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applied in periods of emergency. What embargoes have not been able to accomplish, might be secured through a bureau of the commission such as the Car Service Bureau, charged with the duty of watching congested terminals, and exercising a control over traffic that would assure a more steady flow, and when necessary, divert traffic through gateways that were better prepared to handle it. In connection with the solution of this problem, the Railroad Administration also undertook the coördination of the marine departments of the different railroads and the use of all piers regardless of ownership. A much more ambitious project was the creation of the Exports Control Committee, with power to determine the ports to which traffic should be hauled, thus overcoming the utter lack of coördination between rail and water agencies that prevailed at the beginning. The permit system was employed to prevent the shipment of goods to any port until there was a practical certainty that ships would be promptly available.

The war did not last long enough to give this committee the opportunity to make its influence felt in any large way on the traffic of the country. But some means must soon be found to put this policy into practical operation if we are to utilize to the best advantage our railroad, port, and steamship facilities, and avoid the frequent congestions and blockades that arise from a too great popularity of a relatively few of our ocean terminals. Shipping must be attracted to the less frequented ports, and traffic must be so distributed that a steady flow to and from the ports can be assured the railroads serving them. This will raise the question whether it is to the public interest to permit the continuance of the railroad control of terminal facilities, under which close traffic agreements are made with steamship lines, frequently to the detriment of the proper development of the port.

We shall have no thorogoing solution of the ocean terminal problem until the public recognizes its right and its duty to own and control the facilities in the interest of the public as a whole.

In the reduction of costs of operation and the improvement of service, the greatest opportunities for the future center in the problem of terminals. The public has permitted these properties to develop without, until recently, taking any serious interest in their character and location, and large cities have been provided with separate and scattered terminal yards constructed on the theory that each railroad is an isolated undertaking having no relation to any other. The result is that consolidation of terminal properties becomes today a wellnigh insoluble problem because of its physical difficulties and its financial magnitude. The claim that any movement toward joint terminals would be illegal under the Antitrust Act has no basis in court decision, beyond the ruling that such terminals must not be organized with the purpose of preventing competition. Whether the very moderate movement in the direction of unification inaugurated by the Railroad Administration will be carried over and further developed, depends to a considerable degree upon the plan finally adopted for the future operation of the railroads. The public should certainly not allow this promising beginning to lapse.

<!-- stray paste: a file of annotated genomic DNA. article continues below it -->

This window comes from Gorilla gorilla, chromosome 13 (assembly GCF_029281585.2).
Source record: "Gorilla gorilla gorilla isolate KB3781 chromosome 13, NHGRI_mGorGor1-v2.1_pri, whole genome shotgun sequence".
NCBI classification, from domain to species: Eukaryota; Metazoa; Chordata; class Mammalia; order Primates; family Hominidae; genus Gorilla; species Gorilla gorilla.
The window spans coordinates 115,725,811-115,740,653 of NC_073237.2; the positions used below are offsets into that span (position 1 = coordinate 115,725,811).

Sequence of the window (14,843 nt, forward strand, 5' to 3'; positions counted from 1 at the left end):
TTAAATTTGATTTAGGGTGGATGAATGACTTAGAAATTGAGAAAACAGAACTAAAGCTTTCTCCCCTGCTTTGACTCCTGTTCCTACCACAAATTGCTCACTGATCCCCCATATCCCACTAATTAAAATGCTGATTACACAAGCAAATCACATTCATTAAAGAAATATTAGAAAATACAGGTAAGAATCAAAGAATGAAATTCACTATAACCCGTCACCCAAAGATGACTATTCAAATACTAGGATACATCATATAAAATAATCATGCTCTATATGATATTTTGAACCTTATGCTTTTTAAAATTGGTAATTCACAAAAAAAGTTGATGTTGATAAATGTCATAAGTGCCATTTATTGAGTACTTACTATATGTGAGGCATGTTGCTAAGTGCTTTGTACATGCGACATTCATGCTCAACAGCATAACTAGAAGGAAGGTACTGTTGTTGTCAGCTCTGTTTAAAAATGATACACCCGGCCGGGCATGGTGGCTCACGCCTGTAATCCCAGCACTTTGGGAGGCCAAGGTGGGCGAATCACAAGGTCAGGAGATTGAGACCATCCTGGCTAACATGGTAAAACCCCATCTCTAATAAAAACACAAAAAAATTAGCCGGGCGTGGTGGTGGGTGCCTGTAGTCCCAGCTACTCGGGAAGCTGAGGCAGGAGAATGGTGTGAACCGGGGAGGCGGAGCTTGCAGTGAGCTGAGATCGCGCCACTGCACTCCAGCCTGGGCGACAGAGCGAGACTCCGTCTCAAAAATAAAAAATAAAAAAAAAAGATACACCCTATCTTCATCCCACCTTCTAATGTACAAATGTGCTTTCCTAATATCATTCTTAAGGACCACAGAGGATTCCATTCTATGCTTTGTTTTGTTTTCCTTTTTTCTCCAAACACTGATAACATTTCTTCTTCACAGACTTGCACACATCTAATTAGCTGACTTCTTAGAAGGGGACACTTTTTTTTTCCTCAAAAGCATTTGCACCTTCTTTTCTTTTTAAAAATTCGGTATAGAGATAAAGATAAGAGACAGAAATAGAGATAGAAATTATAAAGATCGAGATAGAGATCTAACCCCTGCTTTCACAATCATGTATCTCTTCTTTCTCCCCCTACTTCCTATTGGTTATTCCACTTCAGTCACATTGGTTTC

By the reduction of the operating organizations, and the elimination of two or three hundred officers at salaries of $5000 or over, Director General McAdoo estimated that he had accomplished an annual saving of about $4,600,000. But this "saving," widely heralded in the newspapers because it meant the elimination of the exorbitant salaries paid to railroad executives, was largely a matter of bookkeeping. The greater part

1 United States v. Terminal R. R. Association of St. Louis. 224 U. S. 383.

of the officers released by the Administration continued as officers of the railroad corporations, and the sum total of administrative expense remained as before. Moreover, the Director General recognized the necessity of paying salaries of $40,000 and $50,000 to his Regional Directors. Other members of his staff whom he secured at lower salaries, assumed their duties as a war service and at a considerable personal sacrifice. When in addition to this, it is observed that the expenses of the federal administration are steadily growing, it must be concluded that this is one of the instances in which the desire of the Administration to do the popular thing, led it into promises that it was unable to fulfill.